Author of The Flower Girls, The Taken and Bitter Fruits. Her most recent novel, The Cove, is out now.
I lived in Singapore for a decade and often visited a tiny island in the Malaysian archipelago for family weekends away. It’s a short drive over the causeway from Singapore followed by a hop on a boat and then you’re in heaven. White sands, turquoise seas, and palm trees galore.
I always thought it would be the perfect place to set a crime novel given its remote location and so that’s what I did with my latest book, The Cove. When two expat families from Singapore arrive for a luxurious vacation, they’re expecting cocktails in paradise. But then one of them goes missing in a kayaking accident and search and rescue teams are hampered as a monsoon blows in. And then it transpires that someone on the island has a secret that they don’t want to be revealed…
Bestselling author of The Oyster Catcher, Escape to the French Farmhouse, The Honey Farm on the Hill, and Escape to the French Farmhouse, amongst others. Her latest novel, Retreat to the Spanish Sun, is out now.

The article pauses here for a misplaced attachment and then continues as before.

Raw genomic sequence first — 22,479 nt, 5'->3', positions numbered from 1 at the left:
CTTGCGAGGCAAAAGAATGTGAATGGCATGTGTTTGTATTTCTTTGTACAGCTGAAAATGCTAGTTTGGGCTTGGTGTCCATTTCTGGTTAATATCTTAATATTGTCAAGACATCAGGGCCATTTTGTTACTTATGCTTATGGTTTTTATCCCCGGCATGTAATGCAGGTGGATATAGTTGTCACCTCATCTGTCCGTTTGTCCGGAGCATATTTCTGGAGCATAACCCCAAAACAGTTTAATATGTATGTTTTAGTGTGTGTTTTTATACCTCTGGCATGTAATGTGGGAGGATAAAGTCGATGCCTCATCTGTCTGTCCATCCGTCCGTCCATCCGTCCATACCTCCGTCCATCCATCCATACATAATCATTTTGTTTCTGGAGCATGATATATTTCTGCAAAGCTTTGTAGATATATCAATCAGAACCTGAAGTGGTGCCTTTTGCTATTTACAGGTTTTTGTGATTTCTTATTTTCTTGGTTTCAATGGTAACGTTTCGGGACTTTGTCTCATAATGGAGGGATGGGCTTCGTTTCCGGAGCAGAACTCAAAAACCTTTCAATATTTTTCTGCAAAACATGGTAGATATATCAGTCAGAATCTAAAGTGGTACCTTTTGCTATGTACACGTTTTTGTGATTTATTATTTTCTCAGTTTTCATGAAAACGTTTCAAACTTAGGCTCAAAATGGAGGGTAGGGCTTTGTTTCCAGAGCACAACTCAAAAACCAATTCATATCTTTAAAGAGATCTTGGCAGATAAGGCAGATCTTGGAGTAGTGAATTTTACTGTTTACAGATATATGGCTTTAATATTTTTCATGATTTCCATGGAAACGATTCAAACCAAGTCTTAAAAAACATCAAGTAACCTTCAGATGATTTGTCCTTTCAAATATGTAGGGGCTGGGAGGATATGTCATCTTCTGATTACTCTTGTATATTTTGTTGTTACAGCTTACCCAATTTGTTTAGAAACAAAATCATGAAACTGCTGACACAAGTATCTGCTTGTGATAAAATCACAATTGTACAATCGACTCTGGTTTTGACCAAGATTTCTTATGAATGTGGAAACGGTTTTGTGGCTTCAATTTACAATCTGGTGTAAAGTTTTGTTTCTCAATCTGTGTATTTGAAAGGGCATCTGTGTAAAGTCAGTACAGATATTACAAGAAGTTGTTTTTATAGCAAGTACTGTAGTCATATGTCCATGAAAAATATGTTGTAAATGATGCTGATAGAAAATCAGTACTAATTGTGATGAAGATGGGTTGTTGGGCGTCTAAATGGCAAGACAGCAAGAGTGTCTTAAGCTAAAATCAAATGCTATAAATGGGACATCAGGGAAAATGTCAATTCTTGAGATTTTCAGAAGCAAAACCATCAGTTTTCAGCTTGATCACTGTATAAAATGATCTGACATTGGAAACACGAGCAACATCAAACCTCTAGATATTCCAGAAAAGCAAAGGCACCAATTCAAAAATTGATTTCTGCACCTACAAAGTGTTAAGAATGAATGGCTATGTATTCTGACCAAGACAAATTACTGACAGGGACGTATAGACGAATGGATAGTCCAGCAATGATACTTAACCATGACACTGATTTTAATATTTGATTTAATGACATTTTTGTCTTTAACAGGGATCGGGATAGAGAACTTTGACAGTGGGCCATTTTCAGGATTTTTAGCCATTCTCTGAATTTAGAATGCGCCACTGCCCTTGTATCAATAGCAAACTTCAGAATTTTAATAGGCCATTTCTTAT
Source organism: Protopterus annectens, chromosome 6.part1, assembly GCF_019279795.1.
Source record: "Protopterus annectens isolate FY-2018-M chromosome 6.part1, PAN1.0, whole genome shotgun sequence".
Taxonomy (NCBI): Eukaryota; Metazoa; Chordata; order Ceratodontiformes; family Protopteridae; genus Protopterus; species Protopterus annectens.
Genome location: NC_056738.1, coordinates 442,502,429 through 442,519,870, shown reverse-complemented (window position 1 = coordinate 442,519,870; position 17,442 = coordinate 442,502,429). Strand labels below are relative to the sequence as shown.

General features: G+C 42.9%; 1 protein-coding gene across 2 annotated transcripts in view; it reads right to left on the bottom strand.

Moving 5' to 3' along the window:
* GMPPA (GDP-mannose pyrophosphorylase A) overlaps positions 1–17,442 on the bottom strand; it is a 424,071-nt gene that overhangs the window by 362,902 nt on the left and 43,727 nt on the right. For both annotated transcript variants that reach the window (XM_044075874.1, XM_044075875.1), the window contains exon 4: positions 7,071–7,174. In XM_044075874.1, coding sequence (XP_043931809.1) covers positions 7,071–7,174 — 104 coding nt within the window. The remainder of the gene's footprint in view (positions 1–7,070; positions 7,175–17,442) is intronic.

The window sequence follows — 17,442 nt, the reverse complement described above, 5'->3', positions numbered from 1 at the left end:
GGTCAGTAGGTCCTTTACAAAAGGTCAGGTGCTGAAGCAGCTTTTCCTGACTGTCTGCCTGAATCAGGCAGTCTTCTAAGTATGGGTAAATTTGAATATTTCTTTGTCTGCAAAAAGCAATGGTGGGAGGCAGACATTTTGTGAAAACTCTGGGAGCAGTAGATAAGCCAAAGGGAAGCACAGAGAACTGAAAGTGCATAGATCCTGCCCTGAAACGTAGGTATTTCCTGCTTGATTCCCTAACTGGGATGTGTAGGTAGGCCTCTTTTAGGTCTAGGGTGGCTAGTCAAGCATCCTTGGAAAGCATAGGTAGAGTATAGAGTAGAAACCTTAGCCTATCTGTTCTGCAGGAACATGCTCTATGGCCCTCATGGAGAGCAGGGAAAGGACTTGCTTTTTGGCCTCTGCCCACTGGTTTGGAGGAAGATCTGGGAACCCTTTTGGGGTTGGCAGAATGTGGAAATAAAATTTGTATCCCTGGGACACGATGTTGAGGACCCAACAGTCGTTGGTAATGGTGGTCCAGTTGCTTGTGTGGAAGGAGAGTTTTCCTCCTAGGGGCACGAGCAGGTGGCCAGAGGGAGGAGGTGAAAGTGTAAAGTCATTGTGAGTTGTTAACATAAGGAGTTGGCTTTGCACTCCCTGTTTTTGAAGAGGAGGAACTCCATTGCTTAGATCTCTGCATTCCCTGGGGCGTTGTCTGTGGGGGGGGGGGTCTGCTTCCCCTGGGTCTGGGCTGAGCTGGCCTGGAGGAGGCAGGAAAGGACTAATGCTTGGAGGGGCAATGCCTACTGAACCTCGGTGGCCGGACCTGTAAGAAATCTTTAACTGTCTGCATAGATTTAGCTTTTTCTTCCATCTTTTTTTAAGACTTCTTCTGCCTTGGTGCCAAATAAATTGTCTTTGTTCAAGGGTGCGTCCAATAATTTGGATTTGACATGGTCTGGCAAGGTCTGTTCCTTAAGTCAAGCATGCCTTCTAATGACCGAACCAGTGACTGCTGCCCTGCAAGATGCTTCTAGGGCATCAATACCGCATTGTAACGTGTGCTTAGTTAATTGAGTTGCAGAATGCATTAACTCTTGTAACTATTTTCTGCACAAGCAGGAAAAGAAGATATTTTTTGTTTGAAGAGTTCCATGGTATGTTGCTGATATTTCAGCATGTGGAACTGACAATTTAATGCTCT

I first realised this when writing The Oyster Catcher, my first published novel. Enjoying a plate of oysters by Galway Bay as the rain cleared and the moon sent a silver streak across the dark water I was captivated and wanted to know more where they were grown, the part they played during the famine years and today, the shell shuckers and the international community that arrive every year for the big competitions.
Every time I visit a new place I head straight for the local market to see what’s being grown, made and sold. Who’s buying and who and what they’re cooking. It’s important when I travel somewhere to use your senses; what can you see, touch, hear, taste and to me, most importantly, smell. But also, how does a place make you feel?